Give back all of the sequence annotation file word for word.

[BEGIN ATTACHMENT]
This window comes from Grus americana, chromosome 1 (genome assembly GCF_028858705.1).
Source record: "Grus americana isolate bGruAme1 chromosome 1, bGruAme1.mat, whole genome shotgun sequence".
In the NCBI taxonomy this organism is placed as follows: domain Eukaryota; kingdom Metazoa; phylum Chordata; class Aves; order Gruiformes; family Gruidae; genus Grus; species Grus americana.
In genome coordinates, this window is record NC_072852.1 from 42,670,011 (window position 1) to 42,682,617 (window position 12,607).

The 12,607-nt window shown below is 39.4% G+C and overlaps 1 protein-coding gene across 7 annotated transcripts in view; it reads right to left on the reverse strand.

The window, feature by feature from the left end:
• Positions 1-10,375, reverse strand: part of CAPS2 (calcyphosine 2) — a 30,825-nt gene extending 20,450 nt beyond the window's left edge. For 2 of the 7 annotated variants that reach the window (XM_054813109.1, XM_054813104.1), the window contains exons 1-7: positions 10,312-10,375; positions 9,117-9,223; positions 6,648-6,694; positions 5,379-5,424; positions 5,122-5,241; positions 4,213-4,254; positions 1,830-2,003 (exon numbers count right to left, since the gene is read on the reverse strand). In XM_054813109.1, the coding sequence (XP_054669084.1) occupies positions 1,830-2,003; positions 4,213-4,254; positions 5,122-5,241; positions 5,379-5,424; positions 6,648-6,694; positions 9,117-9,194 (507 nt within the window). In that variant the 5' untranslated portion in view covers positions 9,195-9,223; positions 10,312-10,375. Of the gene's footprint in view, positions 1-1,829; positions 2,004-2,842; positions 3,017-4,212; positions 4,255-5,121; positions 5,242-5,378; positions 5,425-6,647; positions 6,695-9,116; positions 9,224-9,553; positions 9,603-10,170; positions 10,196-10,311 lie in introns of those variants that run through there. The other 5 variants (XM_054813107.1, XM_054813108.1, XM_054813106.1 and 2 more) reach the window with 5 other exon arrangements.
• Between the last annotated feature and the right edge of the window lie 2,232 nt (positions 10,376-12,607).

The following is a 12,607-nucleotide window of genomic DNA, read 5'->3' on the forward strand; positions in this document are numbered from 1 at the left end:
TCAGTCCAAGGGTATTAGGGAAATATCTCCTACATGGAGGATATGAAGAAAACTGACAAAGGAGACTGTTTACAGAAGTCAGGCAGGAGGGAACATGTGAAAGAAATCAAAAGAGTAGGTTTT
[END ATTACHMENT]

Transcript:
This window comes from Grus americana, chromosome 1 (genome assembly GCF_028858705.1).
Source record: "Grus americana isolate bGruAme1 chromosome 1, bGruAme1.mat, whole genome shotgun sequence".
In the NCBI taxonomy this organism is placed as follows: domain Eukaryota; kingdom Metazoa; phylum Chordata; class Aves; order Gruiformes; family Gruidae; genus Grus; species Grus americana.
In genome coordinates, this window is record NC_072852.1 from 42,670,011 (window position 1) to 42,682,617 (window position 12,607).

The 12,607-nt window shown below is 39.4% G+C and overlaps 1 protein-coding gene across 7 annotated transcripts in view; it reads right to left on the reverse strand.

The window, feature by feature from the left end:
• Positions 1-10,375, reverse strand: part of CAPS2 (calcyphosine 2) — a 30,825-nt gene extending 20,450 nt beyond the window's left edge. For 2 of the 7 annotated variants that reach the window (XM_054813109.1, XM_054813104.1), the window contains exons 1-7: positions 10,312-10,375; positions 9,117-9,223; positions 6,648-6,694; positions 5,379-5,424; positions 5,122-5,241; positions 4,213-4,254; positions 1,830-2,003 (exon numbers count right to left, since the gene is read on the reverse strand). In XM_054813109.1, the coding sequence (XP_054669084.1) occupies positions 1,830-2,003; positions 4,213-4,254; positions 5,122-5,241; positions 5,379-5,424; positions 6,648-6,694; positions 9,117-9,194 (507 nt within the window). In that variant the 5' untranslated portion in view covers positions 9,195-9,223; positions 10,312-10,375. Of the gene's footprint in view, positions 1-1,829; positions 2,004-2,842; positions 3,017-4,212; positions 4,255-5,121; positions 5,242-5,378; positions 5,425-6,647; positions 6,695-9,116; positions 9,224-9,553; positions 9,603-10,170; positions 10,196-10,311 lie in introns of those variants that run through there. The other 5 variants (XM_054813107.1, XM_054813108.1, XM_054813106.1 and 2 more) reach the window with 5 other exon arrangements.
• Between the last annotated feature and the right edge of the window lie 2,232 nt (positions 10,376-12,607).

The following is a 12,607-nucleotide window of genomic DNA, read 5'->3' on the forward strand; positions in this document are numbered from 1 at the left end:
TCAGTCCAAGGGTATTAGGGAAATATCTCCTACATGGAGGATATGAAGAAAACTGACAAAGGAGACTGTTTACAGAAGTCAGGCAGGAGGGAACATGTGAAAGAAATCAAAAGAGTAGGTTTT